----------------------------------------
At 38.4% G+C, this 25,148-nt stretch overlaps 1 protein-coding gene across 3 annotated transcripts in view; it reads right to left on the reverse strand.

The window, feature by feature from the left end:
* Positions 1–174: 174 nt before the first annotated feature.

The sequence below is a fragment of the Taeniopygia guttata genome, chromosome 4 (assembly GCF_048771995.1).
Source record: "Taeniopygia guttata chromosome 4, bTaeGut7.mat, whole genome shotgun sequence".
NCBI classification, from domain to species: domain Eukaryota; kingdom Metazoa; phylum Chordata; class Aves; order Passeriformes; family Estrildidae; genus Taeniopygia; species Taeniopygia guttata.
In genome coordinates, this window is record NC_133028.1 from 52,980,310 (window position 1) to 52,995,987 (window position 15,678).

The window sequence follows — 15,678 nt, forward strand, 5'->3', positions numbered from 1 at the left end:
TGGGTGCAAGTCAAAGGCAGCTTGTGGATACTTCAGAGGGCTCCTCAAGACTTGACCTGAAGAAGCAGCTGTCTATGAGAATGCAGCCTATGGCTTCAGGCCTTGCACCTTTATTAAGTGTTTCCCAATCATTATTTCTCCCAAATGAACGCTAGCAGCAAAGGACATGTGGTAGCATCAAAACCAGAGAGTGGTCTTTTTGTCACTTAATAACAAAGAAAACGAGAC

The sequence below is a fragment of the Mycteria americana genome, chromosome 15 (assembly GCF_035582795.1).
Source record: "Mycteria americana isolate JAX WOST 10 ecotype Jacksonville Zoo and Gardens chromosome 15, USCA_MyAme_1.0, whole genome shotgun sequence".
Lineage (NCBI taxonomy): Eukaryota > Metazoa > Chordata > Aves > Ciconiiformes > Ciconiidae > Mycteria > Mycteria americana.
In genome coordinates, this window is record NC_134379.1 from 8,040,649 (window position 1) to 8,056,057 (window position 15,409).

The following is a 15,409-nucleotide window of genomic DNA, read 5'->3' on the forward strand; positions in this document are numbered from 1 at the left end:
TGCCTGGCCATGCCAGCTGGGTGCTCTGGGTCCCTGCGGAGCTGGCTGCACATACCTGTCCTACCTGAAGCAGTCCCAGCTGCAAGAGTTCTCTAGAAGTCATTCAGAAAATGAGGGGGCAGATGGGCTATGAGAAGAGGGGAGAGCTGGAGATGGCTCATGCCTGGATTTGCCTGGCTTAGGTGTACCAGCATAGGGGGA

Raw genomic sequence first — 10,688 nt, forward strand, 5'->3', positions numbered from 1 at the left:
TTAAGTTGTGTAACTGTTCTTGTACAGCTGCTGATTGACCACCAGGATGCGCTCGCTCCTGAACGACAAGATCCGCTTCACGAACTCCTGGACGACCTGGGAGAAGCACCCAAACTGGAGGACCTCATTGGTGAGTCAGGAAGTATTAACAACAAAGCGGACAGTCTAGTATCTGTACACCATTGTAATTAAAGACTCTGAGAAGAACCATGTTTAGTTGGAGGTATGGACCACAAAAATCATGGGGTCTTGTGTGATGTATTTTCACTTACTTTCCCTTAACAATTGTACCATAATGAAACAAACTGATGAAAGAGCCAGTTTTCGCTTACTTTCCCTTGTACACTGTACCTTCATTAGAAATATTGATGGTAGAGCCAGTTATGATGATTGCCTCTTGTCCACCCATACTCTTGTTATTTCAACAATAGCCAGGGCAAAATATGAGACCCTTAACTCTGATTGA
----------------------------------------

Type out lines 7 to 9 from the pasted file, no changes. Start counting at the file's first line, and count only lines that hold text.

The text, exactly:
In genome coordinates, this window is record NC_133028.1 from 52,980,310 (window position 1) to 52,995,987 (window position 15,678).

The window sequence follows — 15,678 nt, forward strand, 5'->3', positions numbered from 1 at the left end:
TGGGTGCAAGTCAAAGGCAGCTTGTGGATACTTCAGAGGGCTCCTCAAGACTTGACCTGAAGAAGCAGCTGTCTATGAGAATGCAGCCTATGGCTTCAGGCCTTGCACCTTTATTAAGTGTTTCCCAATCATTATTTCTCCCAAATGAACGCTAGCAGCAAAGGACATGTGGTAGCATCAAAACCAGAGAGTGGTCTTTTTGTCACTTAATAACAAAGAAAACGAGAC